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Poster ID #247
This paper examines the predictors and outcomes of work-family conflict in a cross-cultural comparison between nationally-representative samples from the United States (N = 1870) and Singapore (N = 1035). As expected, schedule flexibility was positively related to mental health in the United States, but in Singapore the relationship was negative. Likewise, work-to-family conflict was negatively related to marital satisfaction in the United States, however, it was positively related to marital satisfaction in Singapore. Similarly, family-to-work conflict was positively related to job satisfaction in United States, but was negatively related in Singapore. The findings suggest that theoretical relationships in the work-family interface developed in the individualistic West may need to be adapted when studying populations in the collectivist East.
The Annual Mary Lou Fulton Mentored Research Conference showcases some of the best student research from the College of Family, Home, and Social Sciences. The mentored learning program encourages undergraduate students to participate in hands-on and practical research under the direction of a faculty member. Students create these posters as an aide in presenting the results of their research to the public, faculty, and their peers.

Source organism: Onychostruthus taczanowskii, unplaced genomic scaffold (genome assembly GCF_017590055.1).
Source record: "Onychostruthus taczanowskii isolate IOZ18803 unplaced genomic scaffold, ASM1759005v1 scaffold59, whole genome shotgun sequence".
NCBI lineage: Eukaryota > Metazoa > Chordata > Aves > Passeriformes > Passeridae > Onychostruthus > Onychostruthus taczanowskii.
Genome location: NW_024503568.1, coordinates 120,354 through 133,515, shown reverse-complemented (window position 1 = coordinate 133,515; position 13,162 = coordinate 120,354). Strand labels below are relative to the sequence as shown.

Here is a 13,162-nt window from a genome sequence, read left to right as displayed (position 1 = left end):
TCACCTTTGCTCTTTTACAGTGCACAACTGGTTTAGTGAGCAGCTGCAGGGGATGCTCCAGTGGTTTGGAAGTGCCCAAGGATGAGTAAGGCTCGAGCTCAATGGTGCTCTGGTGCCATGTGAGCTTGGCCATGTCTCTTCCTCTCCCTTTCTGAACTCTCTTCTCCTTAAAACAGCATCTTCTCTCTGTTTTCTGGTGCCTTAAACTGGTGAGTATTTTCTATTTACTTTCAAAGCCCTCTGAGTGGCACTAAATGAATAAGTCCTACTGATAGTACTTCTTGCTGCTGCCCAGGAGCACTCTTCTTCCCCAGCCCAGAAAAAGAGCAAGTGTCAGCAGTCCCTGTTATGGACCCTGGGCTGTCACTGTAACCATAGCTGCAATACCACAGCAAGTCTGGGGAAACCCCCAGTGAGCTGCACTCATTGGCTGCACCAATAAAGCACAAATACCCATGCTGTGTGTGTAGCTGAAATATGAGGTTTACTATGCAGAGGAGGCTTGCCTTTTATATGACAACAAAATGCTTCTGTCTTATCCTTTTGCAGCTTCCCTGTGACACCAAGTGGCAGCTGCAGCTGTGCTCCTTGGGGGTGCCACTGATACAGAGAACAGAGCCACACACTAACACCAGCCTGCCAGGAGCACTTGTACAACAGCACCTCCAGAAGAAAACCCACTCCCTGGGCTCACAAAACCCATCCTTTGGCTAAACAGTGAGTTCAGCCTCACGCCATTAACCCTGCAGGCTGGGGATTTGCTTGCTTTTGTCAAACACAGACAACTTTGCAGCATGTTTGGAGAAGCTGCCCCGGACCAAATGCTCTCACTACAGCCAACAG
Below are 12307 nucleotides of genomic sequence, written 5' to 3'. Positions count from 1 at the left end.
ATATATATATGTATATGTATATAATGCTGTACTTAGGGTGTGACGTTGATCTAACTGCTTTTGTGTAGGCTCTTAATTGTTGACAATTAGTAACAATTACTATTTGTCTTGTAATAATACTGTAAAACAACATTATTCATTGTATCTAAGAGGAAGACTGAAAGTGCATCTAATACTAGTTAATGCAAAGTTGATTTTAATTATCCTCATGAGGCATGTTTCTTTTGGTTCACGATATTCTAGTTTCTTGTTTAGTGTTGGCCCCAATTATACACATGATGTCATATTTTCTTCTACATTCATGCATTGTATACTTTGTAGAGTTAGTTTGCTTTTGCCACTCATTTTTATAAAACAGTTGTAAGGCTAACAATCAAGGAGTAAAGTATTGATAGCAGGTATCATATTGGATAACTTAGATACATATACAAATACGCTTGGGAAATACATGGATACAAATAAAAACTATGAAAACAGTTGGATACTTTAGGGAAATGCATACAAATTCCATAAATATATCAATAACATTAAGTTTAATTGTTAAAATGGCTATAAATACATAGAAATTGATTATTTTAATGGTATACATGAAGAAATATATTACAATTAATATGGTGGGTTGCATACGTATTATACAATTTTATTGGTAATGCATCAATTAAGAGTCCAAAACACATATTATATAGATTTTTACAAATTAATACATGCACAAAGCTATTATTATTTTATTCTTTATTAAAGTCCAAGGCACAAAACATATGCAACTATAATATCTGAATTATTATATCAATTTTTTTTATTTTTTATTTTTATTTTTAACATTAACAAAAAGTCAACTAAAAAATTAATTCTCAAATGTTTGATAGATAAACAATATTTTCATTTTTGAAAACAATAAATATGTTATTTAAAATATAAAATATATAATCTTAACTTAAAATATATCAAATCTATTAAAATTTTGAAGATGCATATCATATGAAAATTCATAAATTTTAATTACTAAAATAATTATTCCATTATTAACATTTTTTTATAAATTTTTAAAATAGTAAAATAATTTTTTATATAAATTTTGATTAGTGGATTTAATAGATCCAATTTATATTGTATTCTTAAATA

BYU ScholarsArchive Citation
Buswell, Lydia A.; Galovan, Adam M.; Fackrell, Tamara A.; and Jones, Blake L., "Predictors and Outcomes of Work-Family Conflict: A U.S. and Singapore Cross-Cultural Comparison" (2010). FHSS Mentored Research Conference. 110.
Family, Home, and Social Sciences
© 2010, Lydia Anne Buswell, et al.;
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